Why do you need to have a risk management strategy?
Fluctuations in currency markets can potentially result in significant financial losses for companies; often eating away at profit margins through their impact on different business costs, for example, by increasing payables or reducing receivables. Companies with robust currency hedging strategies can take steps to mitigate these risks, but selecting an appropriate currency strategy can be fraught with complexities. Smart Currency Business works with companies to create tailored currency hedging strategies to manage their foreign exchange (FX) risk, protecting their bottom line by conducting thorough reviews of the potential risks and their different impacts on the business.
Understanding and evaluating the risk
In order to create a comprehensive treasury management and currency strategy, the first step is to understand the different economic and business risks and evaluate their impact.
Currency market risk can be attributed to a number of economic and business factors:
- Transactional risk
Transactional risk relates to the exposure caused through regular business transactions and day-to-day business, for example, payables to overseas suppliers, receivables from the sale of exported goods and/or services, international intercompany payments, and funding/dividend exposures from overseas assets.
- Translational risk
Translation risk arises when companies conducting business in foreign markets need to translate the value of their overseas assets and liabilities into their home currency, in order to consolidate parent and foreign subsidiary financial statements. Fluctuating currency exchange rates can have a significant impact upon shareholders’ investments.
- Economic risk
Economic risk arises from the performance of global and domestic markets and their effects on your business.
Business factors contributing to currency risk:
Your company’s budget rate
Knowing your budget rate can be useful in helping you to make financial projections. In order to set your budget rate, you must assess the risk appetite of your business. This will also help you decide whether the right currency hedging strategy route for you consists of more straightforward currency products, such as spots and forwards, or more complex option solutions, where you can mitigate certain elements of adverse currency fluctuation risks. Your budget rate should be based on a realistic level, close to the current market rate.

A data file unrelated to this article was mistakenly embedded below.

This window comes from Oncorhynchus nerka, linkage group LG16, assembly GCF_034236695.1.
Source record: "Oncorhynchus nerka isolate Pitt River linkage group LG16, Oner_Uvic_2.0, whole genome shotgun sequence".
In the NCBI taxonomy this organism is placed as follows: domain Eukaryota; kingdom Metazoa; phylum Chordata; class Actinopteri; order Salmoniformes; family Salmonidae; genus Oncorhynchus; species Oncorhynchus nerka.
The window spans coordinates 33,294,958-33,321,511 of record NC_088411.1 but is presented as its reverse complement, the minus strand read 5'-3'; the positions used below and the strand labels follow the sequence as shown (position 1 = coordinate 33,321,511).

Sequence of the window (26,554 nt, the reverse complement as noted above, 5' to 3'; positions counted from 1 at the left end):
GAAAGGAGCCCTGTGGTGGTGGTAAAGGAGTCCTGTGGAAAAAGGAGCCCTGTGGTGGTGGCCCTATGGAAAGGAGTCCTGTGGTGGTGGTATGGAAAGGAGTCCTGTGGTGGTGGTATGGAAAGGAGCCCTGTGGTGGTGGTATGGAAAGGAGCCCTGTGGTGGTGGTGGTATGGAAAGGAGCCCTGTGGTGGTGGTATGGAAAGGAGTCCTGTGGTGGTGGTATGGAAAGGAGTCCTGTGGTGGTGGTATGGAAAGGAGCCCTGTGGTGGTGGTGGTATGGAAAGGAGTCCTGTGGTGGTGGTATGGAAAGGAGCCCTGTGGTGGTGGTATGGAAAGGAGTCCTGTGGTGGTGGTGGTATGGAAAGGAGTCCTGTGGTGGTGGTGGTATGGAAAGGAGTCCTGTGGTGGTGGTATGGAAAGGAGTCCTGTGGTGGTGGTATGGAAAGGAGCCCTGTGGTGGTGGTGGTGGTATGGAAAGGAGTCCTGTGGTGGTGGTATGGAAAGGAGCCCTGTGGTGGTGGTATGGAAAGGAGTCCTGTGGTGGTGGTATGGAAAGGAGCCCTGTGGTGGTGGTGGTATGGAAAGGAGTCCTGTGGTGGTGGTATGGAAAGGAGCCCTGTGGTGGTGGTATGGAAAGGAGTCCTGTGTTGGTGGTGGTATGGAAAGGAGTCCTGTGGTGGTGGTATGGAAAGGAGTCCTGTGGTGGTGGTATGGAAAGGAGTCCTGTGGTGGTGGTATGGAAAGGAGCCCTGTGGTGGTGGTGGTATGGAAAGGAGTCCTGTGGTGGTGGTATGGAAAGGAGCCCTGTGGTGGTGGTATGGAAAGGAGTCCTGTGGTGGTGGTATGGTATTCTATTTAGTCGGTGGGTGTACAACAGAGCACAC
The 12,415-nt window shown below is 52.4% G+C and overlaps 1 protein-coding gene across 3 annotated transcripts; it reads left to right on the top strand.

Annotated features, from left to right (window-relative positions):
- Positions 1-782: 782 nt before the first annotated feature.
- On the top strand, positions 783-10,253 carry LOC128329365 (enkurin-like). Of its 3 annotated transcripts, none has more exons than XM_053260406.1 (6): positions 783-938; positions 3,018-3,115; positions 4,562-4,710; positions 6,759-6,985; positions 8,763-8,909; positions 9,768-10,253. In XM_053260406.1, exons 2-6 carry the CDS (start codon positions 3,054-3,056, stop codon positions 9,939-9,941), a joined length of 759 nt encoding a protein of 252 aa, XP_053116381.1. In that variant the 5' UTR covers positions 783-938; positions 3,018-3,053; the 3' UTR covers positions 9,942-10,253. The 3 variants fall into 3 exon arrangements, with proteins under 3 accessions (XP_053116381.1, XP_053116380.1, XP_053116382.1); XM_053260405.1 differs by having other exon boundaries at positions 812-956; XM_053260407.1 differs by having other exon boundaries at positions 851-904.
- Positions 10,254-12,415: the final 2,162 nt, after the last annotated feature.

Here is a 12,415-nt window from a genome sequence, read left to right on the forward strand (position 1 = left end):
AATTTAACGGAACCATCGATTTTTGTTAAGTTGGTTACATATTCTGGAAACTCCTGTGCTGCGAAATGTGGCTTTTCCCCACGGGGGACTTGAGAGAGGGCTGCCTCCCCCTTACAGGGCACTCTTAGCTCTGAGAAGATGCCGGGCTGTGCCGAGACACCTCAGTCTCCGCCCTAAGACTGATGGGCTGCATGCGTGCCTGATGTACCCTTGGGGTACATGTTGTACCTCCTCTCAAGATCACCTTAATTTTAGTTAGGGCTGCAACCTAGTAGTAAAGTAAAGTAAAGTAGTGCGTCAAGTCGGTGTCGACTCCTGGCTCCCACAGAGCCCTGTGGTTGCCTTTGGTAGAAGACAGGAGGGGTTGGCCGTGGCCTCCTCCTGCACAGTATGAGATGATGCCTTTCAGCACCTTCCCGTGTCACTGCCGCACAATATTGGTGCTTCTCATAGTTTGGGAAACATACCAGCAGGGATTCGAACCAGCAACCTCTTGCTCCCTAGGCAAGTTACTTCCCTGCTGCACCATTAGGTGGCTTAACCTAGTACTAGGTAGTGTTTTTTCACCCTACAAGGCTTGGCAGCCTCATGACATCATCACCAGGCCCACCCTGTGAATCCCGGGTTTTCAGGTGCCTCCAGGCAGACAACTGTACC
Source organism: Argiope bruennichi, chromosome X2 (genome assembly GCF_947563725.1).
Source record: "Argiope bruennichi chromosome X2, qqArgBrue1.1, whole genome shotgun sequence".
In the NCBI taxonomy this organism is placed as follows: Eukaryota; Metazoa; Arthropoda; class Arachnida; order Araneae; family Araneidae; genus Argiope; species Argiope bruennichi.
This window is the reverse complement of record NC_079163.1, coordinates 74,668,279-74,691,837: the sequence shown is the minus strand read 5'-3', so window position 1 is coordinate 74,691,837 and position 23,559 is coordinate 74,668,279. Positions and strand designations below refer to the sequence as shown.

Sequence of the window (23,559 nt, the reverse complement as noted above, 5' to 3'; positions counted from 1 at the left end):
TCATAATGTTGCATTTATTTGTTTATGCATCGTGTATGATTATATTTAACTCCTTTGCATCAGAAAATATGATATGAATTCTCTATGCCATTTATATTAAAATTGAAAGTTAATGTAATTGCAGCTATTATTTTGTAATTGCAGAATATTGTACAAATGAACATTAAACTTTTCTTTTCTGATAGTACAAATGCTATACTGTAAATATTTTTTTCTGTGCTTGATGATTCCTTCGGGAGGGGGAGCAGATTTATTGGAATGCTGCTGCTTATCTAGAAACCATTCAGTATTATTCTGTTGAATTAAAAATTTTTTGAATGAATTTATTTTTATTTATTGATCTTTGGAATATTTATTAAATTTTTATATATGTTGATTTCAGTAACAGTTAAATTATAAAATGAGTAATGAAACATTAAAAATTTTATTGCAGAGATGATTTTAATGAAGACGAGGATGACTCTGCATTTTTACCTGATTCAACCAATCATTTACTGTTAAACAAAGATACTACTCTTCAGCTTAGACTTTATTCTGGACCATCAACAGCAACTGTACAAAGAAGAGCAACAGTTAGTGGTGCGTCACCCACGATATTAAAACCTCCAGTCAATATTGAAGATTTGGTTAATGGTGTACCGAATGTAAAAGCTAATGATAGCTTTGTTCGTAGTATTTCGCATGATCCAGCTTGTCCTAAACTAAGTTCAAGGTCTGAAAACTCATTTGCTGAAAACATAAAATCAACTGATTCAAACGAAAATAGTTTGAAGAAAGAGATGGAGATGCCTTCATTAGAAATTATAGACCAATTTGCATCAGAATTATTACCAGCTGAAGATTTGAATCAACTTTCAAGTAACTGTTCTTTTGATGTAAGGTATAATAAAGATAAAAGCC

Average transfer times
Quicker transfer times can allow you to pay for and make purchases on time, strengthening relationships with suppliers.
Seasonality/time of year
Is your business subject to large seasonal demands? What time of year is it in relation to your financial year-end and are any key payables/receivables already anticipated or scheduled?
Which countries your company is regularly trading with and the strength of their currencies
Whether they are suppliers, manufacturers, importers, exporters, retailers or distributors, the countries that are home to your key business relationships and the strength of the corresponding currencies are crucial in assessing your risk.
The frequency and timing of currency transactions
Your currency strategies will need to be tailored depending on key factors, for example, the frequency of future payments along with the predictability of rates around the dates of these payments. If you only make occasional international payments, a spot contract may suit your needs. If you make regular payments to countries with volatile currencies, it is worth considering forward contracts and potentially more sophisticated hedging strategy.
It is also important to match as closely as possible the cost of any raw materials or goods against predicted sales revenue, factoring in future market movements. For example, if sterling weakens unexpectedly against the US dollar, your pounds essentially buy less for the same money, and so this will need to be incorporated into your company’s currency hedging strategy. In this situation, it may be suitable to use US dollars from sales to pay for suppliers, manufacturers or staff in the US to minimise these effects.
There are numerous global and domestic economic risks, accompanied by your own business factors, that need to be considered when making overseas transactions. If you get it wrong, the losses can eradicate your profit, leaving you out of pocket. Creating and implementing the right treasury management and currency hedging strategy is therefore essential when trading in the international markets.